Solihull Sixth Form College: Curriculum Rings in Changes
The new curriculum for all Advanced level students in the country - Curriculum 2000 - is a major change to studies for 16-year-olds.
We all have a lot of questions about it; here are some of the answers.
The Government aims to provide studies that are broader, more flexible and allow students to combine academic and vocational qualifications, allowing British youngsters to become more competitive in the increasingly global labour market.
What are the differences for A-Level studies?
There will be three main changes for a student beginning A-level studies in September.
First, they will have a wider programme, with a minimum of four subjects.
Second, they will have a chance to branch out into other areas by combining GNVQ awards with their A-Levels.
And third, they will be getting extra qualifications at the end of their first year when they take the AS (Advanced Subsidiary) exams.
How about Advanced GNVQ studies?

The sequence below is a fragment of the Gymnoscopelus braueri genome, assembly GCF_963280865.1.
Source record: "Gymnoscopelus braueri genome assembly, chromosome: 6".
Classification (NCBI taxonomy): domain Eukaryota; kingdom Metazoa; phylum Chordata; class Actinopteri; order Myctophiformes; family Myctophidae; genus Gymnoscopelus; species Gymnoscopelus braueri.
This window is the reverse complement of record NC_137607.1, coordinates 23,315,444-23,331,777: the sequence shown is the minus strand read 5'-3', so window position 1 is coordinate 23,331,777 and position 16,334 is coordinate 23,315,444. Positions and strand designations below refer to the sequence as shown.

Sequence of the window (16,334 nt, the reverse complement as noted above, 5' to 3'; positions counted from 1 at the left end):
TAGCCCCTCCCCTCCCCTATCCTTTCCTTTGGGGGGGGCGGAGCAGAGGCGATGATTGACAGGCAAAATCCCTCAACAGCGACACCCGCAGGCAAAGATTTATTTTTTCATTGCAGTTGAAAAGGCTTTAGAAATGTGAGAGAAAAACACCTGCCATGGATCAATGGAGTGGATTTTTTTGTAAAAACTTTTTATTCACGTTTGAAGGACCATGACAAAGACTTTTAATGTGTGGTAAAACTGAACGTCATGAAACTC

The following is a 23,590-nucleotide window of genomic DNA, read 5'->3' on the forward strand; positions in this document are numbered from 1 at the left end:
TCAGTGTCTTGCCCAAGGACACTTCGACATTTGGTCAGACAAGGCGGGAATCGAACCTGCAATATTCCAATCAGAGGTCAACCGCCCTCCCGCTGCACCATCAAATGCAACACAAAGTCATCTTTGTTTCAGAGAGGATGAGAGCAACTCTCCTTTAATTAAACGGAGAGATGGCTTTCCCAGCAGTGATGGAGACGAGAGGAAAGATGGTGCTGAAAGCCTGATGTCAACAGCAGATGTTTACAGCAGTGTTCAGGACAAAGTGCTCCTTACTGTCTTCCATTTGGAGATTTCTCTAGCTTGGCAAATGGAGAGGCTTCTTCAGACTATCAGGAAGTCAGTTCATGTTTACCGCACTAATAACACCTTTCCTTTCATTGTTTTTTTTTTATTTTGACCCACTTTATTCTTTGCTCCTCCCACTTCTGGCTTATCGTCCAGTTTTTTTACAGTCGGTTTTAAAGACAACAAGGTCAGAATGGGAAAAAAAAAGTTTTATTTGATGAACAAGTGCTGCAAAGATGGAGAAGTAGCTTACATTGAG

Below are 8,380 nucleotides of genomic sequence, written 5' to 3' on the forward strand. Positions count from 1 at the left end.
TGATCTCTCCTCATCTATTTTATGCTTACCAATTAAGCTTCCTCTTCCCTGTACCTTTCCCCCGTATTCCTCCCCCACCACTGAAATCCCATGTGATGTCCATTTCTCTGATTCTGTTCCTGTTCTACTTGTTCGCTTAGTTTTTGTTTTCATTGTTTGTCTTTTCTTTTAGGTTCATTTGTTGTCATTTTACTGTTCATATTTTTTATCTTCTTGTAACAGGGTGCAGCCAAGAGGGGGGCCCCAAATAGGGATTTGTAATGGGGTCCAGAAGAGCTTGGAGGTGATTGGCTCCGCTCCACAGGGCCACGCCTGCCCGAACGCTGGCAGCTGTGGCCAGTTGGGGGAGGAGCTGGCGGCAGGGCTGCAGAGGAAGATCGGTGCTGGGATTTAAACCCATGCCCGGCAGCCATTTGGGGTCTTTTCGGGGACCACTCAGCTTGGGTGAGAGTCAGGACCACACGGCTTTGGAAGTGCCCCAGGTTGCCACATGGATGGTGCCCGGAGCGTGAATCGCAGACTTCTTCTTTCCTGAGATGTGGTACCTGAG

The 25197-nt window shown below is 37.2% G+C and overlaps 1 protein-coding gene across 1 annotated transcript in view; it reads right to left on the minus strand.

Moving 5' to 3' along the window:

There are changes to GNVQ too from September, which will make it easier for students to make up the study programme that suits them best - perhaps a combination of subjects or a combination of A- levels and GNVQ.
The new GNVQ is a streamlined, less complicated assessment system.
At Solihull Sixth Form College we have already introduced these new GNVQ courses, so we have experience in what they are like and how to get really good results.
And just as now, GNVQ students will be able to go on to university.
How many subjects will students do?
The short answer is that all students on the Standard Advanced Programme (A-levels or a combination of GNVQ and A-levels) will do more than now.
Up to now, most students have done three subjects at A-level, or one Full Award GNVQ Advanced course. …